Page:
G-Sync vs FreeSync
In this article we’ll be talking about the main differences between Nvidia’s G-Sync and AMD’s FreeSync technology. If you want to know more about how these technologies work you can always visit their respective library pages by clicking on the links.
In short: G-Sync and FreeSync are both adaptive sync technologies. When your system is pushing more frames than your monitor is capable of producing (see: framerate) it causes screen tearing, which means that your GPU is already trying to display the next frame but your monitor can’t keep up, causing two frames to be displayed at the same time. Conversely; having a system that can’t push enough frames to match your monitor’s refresh rate can cause image stuttering.
Both of those issues can be somewhat remedied by turning on V-Sync, but that causes various amounts of input lag, which means that V-Sync is far from an ideal solution for competitive gaming.
G-Sync and FreeSync solve these issues by matching a (compatible) monitor’s refresh rate to the amount of frames a system is pushing, thus eliminating tearing or stuttering.
The main difference
Straight off the bat there’s one difference that’s immediately noticeable, and that is that G-Sync compatible monitors start at a much higher price point when compared to monitors that are equipped with FreeSync technology. That’s because G-Sync is proprietary technology, and FreeSync is open to be used by every manufacturer.
If a manufacturer wants to make a G-Sync compatible monitor they have to go through Nvidia and include a specific module in their product that’ll allow the technology to work. Since Nvidia oversees the production of all monitors that are compatible with G-Sync they want to make sure that only quality products feature their G-Sync technology, and having the most premium panels, materials, and so on will cost a bunch of money, that’s only logical.
FreeSync, on the other hand, is royalty-free. Manufacturers are free to implement it (they don’t have to go through AMD or pay fees in order to use the tech) and FreeSync uses VESA Adaptive-Sync, which is a part of DisplayPort 1.2a, which means that it’s far more accessible to use when compared to the proprietary module that you have to put in your product if you want to include G-Sync. As a result of this, a much wider variety of monitors include FreeSync, since there are no requirements or fees attached to using the technology.
Both technologies only work when matched with hardware made by their respective parent companies; you need an Nvidia card to make use of G-Sync, for example.
Quality and availability
Since FreeSync monitors are much cheaper and easier to produce there’s going to be a much larger line of products you can choose from if you want to go for a FreeSync monitor. That’s both good and bad news. More availability means that you can shop for a FreeSync monitor if you’re on a budget (which you’ll find hard to do if you’re after a G-Sync panel) but because of the fact that there are no requirements or licensing fees almost anyone can produce a monitor with this technology, meaning there’ll be far more variance when it comes to quality.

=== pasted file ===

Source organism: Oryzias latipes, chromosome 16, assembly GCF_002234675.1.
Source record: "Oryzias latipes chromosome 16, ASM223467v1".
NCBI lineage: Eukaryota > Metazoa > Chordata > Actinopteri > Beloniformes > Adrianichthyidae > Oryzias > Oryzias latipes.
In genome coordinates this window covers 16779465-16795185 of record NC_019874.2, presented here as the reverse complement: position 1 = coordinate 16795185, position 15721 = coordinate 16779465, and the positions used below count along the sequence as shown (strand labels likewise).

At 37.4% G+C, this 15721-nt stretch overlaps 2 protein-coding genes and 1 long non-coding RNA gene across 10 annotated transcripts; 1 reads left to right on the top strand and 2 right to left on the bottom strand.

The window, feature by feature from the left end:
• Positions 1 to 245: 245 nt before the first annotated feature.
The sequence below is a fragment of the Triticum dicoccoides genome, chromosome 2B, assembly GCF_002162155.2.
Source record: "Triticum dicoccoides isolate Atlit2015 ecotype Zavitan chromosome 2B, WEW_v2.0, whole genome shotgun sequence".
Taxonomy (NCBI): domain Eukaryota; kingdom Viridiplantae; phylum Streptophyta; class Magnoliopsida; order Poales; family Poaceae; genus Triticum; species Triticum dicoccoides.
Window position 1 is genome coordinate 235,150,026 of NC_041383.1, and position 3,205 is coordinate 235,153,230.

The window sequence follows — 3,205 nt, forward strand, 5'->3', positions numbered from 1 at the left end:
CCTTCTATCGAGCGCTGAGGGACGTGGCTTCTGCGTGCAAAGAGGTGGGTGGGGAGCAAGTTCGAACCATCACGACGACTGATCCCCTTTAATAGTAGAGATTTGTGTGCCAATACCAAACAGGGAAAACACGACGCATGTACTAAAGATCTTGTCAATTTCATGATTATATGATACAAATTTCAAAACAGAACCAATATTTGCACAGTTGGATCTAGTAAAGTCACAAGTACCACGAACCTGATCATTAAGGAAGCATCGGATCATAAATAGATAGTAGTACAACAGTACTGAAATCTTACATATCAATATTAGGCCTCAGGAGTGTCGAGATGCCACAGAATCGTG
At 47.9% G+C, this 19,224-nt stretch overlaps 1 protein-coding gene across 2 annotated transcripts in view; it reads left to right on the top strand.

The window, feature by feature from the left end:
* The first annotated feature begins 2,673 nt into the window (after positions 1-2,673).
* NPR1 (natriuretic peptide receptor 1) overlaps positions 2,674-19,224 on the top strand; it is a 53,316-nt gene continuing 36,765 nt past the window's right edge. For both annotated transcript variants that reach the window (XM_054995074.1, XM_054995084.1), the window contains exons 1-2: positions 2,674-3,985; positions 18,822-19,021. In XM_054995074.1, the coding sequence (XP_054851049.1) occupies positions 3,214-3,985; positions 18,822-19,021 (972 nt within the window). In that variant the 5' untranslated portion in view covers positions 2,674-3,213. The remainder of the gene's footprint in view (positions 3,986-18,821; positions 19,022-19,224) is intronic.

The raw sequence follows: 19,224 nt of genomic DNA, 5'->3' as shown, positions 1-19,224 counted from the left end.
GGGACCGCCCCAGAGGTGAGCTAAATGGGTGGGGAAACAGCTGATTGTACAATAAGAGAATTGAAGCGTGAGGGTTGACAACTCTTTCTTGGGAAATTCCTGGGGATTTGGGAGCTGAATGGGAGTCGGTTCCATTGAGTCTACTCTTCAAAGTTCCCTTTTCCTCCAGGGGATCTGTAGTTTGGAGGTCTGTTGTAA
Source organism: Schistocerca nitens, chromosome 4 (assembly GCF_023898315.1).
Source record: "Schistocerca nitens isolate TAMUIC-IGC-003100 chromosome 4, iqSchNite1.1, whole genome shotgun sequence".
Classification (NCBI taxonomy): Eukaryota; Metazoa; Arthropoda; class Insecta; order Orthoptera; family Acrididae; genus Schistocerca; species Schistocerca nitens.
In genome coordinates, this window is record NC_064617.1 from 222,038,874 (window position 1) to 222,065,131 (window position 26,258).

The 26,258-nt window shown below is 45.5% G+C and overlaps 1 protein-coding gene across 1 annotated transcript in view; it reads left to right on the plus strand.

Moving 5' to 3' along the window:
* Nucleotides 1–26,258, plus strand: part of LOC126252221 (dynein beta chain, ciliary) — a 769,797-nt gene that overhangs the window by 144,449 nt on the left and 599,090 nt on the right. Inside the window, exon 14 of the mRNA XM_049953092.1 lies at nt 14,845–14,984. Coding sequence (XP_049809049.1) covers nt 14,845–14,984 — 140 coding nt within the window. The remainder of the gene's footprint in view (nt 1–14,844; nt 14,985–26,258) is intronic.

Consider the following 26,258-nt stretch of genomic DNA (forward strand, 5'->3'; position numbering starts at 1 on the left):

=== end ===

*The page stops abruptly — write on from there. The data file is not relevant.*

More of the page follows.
FreeSync (just as G-Sync) works really well for the most part (some users report that they notice ghosting -moving objects leaving behind a little ‘trial’- when using certain FreeSync monitors) though it does only work between specified frame rate ranges which, depending on the monitor, can be quite narrow. If you’re rocking a monitor with a rather narrow adaptive refresh range (you can find this info on AMD’s website) this can cause issues if your system isn’t capable of staying between that refresh range.
Then there is also the fact that you’re going to have to be a bit more ‘aware’ when purchasing a FreeSync monitor. Since AMD isn’t actively monitoring all products that contain FreeSync technology it’s only natural that some subpar products also have FreeSync, meaning that you’re going to have to do a bit of research for yourself to see it the monitor you’re eyeing is worth your hard earned cash.
As mentioned before; Nvidia has strict requirements that need to be met if a manufacturer wants to include G-Sync technology in their products. These requirements aren’t public, but it is known that they’re rather strict. As a result of that only top of the line gaming displays feature G-Syncs since Nvidia flat out turns down lesser quality monitors.
Quality obviously comes at a price, so G-Sync monitors aren’t an option for anyone on a strict budget. You do get what you pay for though; since Nvidia oversees every aspect of the production of a G-Sync monitor they can make damn sure that the monitor functions perfectly before it hits the shelves, so you generally won’t find any performance issues (such as the aforementioned ghosting on some FreeSync models) when you buy a G-Sync monitor. You can rest assured that you’re buying a top tier gaming display if you’re shelling out the extra bucks for a G-Sync monitor.
We’re painting with broad strokes here, but ultimately it’s a choice between value for money or guaranteed top of the line performance. That’s not to say that FreeSync doesn’t do what it promises to do (it does) but G-Sync monitors have been certified by Nvidia during every step of the production, meaning that you’re going to get a superior gaming experience from these monitors, but that comes (as mentioned) at a price. FreeSync offers great performance for the money but it’ll require you to do a bit more research for yourself, since there’s much more variance between the quality of FreeSync monitors.